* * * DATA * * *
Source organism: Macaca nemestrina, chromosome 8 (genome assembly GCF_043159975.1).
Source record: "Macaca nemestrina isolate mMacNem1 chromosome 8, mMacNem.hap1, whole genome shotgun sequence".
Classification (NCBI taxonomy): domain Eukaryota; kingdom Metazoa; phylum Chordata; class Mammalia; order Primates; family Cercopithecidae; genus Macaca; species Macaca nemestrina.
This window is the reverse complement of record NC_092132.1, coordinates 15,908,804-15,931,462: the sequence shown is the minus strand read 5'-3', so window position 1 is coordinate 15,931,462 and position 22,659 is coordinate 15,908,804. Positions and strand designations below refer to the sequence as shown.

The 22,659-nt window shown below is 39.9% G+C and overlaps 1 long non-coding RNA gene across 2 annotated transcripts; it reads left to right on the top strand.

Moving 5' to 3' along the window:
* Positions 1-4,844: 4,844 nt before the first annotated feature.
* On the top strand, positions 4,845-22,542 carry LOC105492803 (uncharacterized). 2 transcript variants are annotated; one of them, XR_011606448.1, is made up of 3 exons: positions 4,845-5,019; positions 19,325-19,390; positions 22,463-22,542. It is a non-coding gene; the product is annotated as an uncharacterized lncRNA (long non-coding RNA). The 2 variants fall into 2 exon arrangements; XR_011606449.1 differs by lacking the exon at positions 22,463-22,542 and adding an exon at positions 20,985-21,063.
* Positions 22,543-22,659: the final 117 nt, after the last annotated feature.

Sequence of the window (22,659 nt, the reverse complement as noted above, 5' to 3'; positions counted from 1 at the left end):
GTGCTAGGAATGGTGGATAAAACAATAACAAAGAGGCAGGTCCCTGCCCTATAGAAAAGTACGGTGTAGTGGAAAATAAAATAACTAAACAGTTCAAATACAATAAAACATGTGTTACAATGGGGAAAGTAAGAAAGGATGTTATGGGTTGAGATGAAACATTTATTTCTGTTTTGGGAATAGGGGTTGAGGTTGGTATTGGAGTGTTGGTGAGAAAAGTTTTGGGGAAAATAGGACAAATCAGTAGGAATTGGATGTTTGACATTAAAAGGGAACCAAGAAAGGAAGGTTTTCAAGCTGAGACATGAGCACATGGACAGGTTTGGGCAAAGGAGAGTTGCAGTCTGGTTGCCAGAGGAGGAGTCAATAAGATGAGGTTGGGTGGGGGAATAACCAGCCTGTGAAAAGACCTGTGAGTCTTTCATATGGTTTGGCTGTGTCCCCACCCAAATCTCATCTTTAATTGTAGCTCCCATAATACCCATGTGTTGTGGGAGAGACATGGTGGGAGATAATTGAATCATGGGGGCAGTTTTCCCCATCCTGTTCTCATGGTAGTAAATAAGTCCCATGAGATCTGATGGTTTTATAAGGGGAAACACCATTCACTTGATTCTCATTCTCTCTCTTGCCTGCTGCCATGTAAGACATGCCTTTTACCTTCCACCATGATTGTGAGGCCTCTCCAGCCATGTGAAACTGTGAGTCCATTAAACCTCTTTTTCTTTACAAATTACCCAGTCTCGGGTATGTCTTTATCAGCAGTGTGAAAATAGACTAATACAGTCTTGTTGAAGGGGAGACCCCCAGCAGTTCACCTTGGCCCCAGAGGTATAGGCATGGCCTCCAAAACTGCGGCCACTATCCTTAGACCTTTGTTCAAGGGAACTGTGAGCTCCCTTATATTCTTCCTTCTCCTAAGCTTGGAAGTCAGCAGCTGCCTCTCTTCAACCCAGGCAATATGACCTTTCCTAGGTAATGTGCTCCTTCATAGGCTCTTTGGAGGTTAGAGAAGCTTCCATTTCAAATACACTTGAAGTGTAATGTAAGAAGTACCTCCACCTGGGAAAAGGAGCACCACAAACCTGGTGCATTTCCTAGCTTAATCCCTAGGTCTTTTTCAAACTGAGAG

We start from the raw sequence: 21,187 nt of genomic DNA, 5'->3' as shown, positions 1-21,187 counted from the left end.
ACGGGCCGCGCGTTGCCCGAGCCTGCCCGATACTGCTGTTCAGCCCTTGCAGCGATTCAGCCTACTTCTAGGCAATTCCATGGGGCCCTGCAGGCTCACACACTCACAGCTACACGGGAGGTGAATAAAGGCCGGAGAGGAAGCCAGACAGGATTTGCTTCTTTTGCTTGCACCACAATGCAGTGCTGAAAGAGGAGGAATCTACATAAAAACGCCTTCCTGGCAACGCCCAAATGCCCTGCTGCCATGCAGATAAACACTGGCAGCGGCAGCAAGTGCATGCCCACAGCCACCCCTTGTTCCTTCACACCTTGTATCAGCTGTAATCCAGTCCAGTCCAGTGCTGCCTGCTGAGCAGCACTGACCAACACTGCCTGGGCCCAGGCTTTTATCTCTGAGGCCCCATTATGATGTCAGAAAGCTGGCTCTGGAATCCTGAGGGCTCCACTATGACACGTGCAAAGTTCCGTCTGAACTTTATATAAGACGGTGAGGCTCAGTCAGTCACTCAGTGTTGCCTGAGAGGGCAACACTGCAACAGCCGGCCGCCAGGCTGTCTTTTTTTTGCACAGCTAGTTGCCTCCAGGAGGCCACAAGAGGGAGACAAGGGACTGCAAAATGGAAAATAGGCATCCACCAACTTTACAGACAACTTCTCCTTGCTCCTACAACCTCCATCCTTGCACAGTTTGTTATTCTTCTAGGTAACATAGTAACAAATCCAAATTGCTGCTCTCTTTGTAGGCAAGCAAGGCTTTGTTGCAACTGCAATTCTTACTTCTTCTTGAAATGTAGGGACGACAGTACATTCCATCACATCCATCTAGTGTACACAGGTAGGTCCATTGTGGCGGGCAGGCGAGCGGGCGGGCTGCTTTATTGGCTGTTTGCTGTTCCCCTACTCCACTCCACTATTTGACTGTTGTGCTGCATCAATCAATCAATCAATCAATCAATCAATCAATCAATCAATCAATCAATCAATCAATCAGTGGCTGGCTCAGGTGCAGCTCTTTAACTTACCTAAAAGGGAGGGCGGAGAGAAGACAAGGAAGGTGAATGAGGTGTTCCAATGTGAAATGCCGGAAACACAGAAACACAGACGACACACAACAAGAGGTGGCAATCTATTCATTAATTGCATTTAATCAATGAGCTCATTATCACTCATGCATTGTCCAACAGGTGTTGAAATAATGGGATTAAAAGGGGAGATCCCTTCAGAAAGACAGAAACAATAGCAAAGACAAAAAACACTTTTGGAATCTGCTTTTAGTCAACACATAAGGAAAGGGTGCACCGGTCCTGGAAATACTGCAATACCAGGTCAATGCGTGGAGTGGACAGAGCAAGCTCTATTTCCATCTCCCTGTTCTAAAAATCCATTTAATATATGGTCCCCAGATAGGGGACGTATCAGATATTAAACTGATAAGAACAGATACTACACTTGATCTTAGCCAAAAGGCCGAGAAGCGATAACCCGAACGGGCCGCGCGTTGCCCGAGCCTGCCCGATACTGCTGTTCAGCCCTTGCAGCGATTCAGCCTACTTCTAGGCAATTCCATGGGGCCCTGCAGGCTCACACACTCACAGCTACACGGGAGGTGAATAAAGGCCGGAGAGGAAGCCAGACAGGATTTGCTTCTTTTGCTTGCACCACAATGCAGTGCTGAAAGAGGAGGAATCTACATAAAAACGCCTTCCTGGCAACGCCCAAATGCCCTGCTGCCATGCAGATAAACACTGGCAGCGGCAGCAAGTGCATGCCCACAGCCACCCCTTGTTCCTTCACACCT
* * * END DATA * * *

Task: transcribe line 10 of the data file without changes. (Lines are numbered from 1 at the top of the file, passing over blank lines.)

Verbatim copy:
Sequence of the window (22,659 nt, the reverse complement as noted above, 5' to 3'; positions counted from 1 at the left end):